[Rep. Waxman, D-CA]: This bill is a direct assault on the Clean Air Act. Its premise is that climate change is a hoax and carbon pollution does not endanger health and welfare. But climate change is real. It is caused by pollution, and it is a serious threat to our health and welfare. We need to confront these realities. American families count on the EPA to keep our air and water clean. But this bill has politicians overruling the experts at EPA, and it exempts our biggest polluters from regulation. If this bill is enacted, the EPA's ability to control dangerous carbon pollution will be gutted.

Reference: Energy Tax Prevention Act; Bill H.910 ; vote number 11-HV249 on Apr 7, 2011

Voted YES on enforcing limits on CO2 global warming pollution.

Congressional Summary:Requires utilities to supply an increasing percentage of their demand from a combination of energy efficiency savings and renewable energy (6% in 2012, 9.5% in 2014, 13% in 2016, 16.5% in 2018, and 20% in 2021). Provides for:
  1. issuing, trading, and verifying renewable electricity credits; and
  2. prescribing standards to define and measure electricity savings from energy efficiency and energy conservation measures.
Amends the Clean Air Act (CAA) to set forth a national strategy to address barriers to the commercial-scale deployment of carbon capture and sequestration.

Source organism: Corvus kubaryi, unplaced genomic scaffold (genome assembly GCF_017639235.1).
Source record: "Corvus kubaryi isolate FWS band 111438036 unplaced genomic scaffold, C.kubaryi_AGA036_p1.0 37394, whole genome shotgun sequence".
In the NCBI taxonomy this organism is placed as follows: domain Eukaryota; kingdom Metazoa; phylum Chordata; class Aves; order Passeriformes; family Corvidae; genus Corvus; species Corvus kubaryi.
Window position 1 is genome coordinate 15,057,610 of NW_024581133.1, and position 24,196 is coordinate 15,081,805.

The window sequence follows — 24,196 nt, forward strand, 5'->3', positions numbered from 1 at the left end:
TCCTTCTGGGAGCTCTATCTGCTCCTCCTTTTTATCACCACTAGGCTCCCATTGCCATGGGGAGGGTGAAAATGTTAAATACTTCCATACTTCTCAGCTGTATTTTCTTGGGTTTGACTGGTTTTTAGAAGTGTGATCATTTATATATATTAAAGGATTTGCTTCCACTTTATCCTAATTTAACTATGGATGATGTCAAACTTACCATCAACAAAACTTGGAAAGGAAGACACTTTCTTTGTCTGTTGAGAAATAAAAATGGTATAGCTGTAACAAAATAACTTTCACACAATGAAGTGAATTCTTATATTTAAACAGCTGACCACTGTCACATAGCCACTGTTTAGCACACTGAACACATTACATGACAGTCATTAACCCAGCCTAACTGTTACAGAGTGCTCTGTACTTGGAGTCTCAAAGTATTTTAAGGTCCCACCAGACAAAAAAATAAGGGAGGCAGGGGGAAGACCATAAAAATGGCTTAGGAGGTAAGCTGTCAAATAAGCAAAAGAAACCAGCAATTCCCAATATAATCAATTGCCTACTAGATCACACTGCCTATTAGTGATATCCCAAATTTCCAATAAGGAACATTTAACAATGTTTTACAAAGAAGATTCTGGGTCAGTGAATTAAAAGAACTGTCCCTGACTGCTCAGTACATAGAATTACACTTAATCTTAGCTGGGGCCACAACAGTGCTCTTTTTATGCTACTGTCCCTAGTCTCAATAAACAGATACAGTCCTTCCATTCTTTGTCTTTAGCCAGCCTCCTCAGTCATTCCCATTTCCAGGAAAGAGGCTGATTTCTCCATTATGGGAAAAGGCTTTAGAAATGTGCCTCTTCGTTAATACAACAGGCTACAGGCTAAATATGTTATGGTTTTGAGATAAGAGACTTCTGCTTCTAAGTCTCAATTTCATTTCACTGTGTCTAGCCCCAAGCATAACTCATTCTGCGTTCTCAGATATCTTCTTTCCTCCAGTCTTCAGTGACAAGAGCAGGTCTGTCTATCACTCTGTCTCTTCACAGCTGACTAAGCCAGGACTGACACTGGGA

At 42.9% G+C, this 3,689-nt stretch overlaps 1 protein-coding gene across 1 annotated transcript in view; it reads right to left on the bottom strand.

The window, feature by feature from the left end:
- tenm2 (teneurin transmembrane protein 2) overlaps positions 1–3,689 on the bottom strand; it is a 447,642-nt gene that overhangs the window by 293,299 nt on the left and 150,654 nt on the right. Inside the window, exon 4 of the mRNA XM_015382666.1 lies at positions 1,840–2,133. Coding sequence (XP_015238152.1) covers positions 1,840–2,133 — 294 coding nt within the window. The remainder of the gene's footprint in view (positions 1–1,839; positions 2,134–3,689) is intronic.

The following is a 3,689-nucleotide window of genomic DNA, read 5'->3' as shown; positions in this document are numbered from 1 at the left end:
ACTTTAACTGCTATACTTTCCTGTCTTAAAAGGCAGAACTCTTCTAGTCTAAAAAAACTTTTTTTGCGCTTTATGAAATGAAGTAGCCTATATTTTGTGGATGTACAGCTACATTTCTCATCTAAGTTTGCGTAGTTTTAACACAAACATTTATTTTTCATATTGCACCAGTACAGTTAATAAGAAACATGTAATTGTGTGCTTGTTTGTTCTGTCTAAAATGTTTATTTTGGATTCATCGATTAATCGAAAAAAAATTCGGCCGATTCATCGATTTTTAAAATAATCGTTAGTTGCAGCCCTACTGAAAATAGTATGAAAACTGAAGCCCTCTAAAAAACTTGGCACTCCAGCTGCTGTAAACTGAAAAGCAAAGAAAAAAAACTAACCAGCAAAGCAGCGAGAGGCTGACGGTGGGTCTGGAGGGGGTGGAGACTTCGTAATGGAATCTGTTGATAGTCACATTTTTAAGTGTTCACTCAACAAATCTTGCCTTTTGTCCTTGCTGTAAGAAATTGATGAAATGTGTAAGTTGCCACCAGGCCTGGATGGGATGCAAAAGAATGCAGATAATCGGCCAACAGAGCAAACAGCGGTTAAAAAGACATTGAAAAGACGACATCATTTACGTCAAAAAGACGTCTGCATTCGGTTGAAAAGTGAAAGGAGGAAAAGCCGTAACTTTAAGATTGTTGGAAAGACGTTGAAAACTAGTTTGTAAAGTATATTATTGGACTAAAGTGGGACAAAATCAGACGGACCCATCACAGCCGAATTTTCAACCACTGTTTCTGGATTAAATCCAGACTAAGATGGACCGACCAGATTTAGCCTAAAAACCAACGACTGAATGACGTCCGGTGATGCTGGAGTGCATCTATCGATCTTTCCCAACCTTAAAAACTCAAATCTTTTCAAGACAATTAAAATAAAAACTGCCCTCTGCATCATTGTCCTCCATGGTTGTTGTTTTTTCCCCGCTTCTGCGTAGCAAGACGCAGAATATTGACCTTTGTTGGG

Proponent's argument to vote Yes:Rep. ED MARKEY (D, MA-7): For the first time in the history of our country, we will put enforceable limits on global warming pollution. At its core, however, this is a jobs bill. It will create millions of new, clean-energy jobs in whole new industries with incentives to drive competition in the energy marketplace. It sets ambitious and achievable standards for energy efficiency and renewable energy from solar, wind, geothermal, biomass so that by 2020, 20% of America's energy will be clean.

Opponent's argument to vote No:Rep. BOB GOODLATTE (R, VA-6): I agree that this bill has very important consequences, but those consequences are devastating for the future of the economy of this country. It's a fantasy that this legislation will turn down the thermostat of the world by reducing CO2 gas emissions when China & India & other nations are pumping more CO2 gas into the atmosphere all the time. We would be far better served with legislation that devotes itself to developing new technologies before we slam the door on our traditional sources of energy like coal and oil and and nuclear power. We support the effort for energy efficiency. We do not support this kind of suicide for the American economy. Unfortunately, cap and trade legislation would only further cripple our economy.